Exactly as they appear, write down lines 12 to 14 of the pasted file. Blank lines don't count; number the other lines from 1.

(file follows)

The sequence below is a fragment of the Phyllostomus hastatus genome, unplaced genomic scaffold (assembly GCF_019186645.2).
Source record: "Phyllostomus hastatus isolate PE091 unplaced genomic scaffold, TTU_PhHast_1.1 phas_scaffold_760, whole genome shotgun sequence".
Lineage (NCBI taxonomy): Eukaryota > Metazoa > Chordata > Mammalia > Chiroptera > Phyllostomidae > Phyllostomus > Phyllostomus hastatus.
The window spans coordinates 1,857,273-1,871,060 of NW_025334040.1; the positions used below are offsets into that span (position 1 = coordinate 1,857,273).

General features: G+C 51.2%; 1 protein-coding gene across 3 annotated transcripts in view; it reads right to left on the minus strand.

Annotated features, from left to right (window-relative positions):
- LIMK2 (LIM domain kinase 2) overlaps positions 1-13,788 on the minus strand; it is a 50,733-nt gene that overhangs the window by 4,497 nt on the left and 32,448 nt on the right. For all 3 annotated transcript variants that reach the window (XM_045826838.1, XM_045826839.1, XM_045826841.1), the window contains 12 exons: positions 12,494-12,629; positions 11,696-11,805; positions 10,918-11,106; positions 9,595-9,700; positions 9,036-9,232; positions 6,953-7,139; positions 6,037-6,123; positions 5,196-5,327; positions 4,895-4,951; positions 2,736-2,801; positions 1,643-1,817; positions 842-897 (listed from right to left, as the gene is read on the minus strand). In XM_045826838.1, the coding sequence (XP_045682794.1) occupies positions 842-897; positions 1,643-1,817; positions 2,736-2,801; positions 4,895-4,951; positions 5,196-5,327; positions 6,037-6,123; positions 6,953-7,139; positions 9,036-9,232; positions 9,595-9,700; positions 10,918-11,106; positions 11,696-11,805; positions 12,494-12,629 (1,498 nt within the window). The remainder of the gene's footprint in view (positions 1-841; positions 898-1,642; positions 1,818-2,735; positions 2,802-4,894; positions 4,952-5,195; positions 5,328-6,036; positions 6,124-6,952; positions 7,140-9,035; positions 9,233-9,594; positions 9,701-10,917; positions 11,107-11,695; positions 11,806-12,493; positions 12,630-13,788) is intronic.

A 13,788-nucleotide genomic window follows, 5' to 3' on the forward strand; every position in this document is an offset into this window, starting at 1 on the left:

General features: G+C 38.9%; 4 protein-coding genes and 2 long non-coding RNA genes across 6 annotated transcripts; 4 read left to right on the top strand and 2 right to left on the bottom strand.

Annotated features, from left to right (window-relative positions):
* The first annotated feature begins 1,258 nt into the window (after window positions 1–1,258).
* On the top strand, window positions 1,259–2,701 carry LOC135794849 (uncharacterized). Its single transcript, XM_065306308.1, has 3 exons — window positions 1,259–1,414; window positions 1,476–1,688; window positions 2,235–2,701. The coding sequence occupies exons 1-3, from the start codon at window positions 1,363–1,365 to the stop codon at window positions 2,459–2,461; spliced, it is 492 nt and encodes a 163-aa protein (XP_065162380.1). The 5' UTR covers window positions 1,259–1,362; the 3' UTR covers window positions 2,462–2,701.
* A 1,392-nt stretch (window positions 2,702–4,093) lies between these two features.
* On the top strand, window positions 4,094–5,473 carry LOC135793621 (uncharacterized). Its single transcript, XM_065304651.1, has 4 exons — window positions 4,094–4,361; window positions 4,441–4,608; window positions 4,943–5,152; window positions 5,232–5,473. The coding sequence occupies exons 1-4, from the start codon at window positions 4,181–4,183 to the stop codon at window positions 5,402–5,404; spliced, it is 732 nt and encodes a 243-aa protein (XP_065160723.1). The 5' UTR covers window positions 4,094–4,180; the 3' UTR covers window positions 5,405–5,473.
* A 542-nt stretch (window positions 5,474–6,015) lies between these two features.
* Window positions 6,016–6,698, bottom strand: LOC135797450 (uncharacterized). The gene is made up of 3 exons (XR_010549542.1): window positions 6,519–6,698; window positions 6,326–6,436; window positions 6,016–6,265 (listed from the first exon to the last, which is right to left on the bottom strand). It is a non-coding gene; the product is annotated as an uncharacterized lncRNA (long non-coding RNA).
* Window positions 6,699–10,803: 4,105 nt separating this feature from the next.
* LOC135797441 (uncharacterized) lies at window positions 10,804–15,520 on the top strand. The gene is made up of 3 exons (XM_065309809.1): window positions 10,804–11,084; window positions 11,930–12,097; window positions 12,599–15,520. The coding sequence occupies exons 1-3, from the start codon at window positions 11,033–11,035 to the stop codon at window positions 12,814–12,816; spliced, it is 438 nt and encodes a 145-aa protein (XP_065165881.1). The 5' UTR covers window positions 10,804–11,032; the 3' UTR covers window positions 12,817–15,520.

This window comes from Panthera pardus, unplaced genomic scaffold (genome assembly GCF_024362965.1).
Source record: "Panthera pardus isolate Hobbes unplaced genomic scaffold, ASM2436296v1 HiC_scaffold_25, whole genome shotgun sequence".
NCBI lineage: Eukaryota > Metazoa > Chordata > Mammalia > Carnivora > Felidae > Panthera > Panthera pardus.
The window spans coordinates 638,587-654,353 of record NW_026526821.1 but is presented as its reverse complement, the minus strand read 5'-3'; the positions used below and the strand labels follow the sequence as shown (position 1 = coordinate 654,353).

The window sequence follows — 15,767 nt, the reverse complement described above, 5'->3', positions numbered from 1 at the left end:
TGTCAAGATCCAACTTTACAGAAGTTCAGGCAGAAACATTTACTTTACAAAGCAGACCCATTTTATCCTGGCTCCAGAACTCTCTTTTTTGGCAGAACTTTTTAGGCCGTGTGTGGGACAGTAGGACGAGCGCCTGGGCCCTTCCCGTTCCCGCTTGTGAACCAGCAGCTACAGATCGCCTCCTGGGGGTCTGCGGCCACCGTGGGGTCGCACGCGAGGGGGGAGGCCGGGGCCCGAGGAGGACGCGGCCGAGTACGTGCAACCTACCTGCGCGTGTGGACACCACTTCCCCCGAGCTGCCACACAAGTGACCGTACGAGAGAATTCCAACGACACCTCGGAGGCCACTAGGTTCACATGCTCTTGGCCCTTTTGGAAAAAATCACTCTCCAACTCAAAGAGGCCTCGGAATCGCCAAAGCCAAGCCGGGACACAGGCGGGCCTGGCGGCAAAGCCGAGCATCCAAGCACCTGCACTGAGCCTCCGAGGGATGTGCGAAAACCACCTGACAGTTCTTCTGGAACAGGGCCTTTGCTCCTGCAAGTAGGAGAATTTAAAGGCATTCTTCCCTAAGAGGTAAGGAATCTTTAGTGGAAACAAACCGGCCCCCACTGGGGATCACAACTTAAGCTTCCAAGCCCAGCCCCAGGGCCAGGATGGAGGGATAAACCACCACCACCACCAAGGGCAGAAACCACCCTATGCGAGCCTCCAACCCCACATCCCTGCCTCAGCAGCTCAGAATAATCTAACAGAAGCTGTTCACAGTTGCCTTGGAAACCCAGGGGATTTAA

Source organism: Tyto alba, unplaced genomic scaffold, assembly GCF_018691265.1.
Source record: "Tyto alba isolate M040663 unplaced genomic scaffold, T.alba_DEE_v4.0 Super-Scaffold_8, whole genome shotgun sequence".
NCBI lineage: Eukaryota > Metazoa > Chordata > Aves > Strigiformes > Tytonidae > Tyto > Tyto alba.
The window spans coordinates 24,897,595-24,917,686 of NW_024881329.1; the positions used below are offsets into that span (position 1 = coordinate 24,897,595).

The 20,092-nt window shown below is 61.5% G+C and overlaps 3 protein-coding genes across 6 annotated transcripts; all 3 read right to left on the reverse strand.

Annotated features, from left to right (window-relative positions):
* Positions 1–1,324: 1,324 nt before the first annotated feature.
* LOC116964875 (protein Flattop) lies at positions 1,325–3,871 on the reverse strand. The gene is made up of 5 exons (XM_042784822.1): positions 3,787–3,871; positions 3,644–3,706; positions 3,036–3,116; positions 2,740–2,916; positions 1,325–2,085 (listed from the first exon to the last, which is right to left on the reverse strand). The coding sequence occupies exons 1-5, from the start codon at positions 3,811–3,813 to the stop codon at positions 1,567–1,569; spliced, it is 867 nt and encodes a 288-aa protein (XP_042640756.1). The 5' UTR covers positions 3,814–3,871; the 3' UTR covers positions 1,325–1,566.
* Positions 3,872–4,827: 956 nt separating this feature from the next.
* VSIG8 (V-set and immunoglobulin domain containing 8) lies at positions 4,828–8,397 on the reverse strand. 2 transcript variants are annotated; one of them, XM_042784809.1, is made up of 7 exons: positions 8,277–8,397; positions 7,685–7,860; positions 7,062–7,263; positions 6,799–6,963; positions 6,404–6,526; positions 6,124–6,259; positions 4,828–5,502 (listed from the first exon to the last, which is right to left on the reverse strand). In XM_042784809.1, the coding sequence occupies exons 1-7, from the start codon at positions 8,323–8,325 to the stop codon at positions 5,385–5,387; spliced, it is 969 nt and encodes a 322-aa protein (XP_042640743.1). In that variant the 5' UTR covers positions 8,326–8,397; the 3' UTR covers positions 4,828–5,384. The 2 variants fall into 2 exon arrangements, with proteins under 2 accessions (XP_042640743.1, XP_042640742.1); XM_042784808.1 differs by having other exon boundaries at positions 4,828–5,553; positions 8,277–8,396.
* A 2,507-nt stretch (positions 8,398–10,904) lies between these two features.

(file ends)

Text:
* On the top strand, window positions 1,259–2,701 carry LOC135794849 (uncharacterized). Its single transcript, XM_065306308.1, has 3 exons — window positions 1,259–1,414; window positions 1,476–1,688; window positions 2,235–2,701. The coding sequence occupies exons 1-3, from the start codon at window positions 1,363–1,365 to the stop codon at window positions 2,459–2,461; spliced, it is 492 nt and encodes a 163-aa protein (XP_065162380.1). The 5' UTR covers window positions 1,259–1,362; the 3' UTR covers window positions 2,462–2,701.
* A 1,392-nt stretch (window positions 2,702–4,093) lies between these two features.
* On the top strand, window positions 4,094–5,473 carry LOC135793621 (uncharacterized). Its single transcript, XM_065304651.1, has 4 exons — window positions 4,094–4,361; window positions 4,441–4,608; window positions 4,943–5,152; window positions 5,232–5,473. The coding sequence occupies exons 1-4, from the start codon at window positions 4,181–4,183 to the stop codon at window positions 5,402–5,404; spliced, it is 732 nt and encodes a 243-aa protein (XP_065160723.1). The 5' UTR covers window positions 4,094–4,180; the 3' UTR covers window positions 5,405–5,473.